By January 2017, Manfred Schoelr reported that with the exception of 9876 at Mottama, all the other surviving steam cranes were 'stored' at Insein Works, I am not sure if this includes 9881 from the isolated section at Hinthada. It now appears that 628 was still at Lashio at that stage as it was certainly there at the end of 2018 (note added 20th April 2020).
The following list was necessarily never completely up-to-date, owing to the numbers involved and likely movements, the last known location is given... By and large the latest update for 12/2011 on 17th February 2012, since when TSSC 9885 has been donated to the railway museum in Kunming, China in September 2012, see http://www.myanmarailways1877.com/eng/content/brief-information-insein-workshop (23rd December 2018, link dead by July 2020).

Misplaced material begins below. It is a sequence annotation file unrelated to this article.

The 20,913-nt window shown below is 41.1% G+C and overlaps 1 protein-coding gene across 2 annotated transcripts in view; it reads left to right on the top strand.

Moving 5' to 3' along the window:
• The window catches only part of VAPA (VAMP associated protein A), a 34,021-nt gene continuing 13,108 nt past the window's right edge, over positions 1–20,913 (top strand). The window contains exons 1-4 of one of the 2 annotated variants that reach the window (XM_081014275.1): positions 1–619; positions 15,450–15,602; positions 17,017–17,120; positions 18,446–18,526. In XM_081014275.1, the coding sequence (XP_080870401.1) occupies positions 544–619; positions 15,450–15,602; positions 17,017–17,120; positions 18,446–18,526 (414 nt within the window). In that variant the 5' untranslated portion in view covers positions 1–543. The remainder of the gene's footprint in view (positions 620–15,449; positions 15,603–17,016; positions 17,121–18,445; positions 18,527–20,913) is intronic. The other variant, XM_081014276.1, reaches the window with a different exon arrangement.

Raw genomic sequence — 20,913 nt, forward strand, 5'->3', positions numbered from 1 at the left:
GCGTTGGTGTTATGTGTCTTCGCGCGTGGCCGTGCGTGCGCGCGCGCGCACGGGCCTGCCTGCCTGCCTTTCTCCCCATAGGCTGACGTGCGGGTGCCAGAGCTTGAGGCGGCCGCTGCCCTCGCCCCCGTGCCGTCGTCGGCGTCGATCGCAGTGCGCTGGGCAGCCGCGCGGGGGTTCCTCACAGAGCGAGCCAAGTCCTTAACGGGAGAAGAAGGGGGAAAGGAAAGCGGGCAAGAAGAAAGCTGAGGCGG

30T 628 at Lashio in February 1997 (Manfred Schoeler)
30T 9876 at Insein, February 2005 (Rob Dickinson photo)
This is the same crane 9876 at Mottama (allocated to MTBN, Murtaban) in January 2017 (Andreas Illert picture) where it is said to be potentially the last active example
This picture of 30T 9884 at Pyin Ooo Lin in December 2008 is courtesy of Manfred Schoeler:
35T 9886 at Mohnyin in February 2007 (Rob Dickinson photo)
35T 9888 at Insein, February 2005 (Rob Dickinson photo)
These pictures are courtesy of Dominic Bryant.
Korean National Railway Museum
There appears to be a preserved crane here illustrated on this page http://donsdepot.donrossgroup.net/dr1100/sp14.jpg. (Link dead by May 2023) A plaque dates it to 1927, it is either American or a Japanese copy, rebuilt at some stage with a larger boiler. This is John Middleton's picture: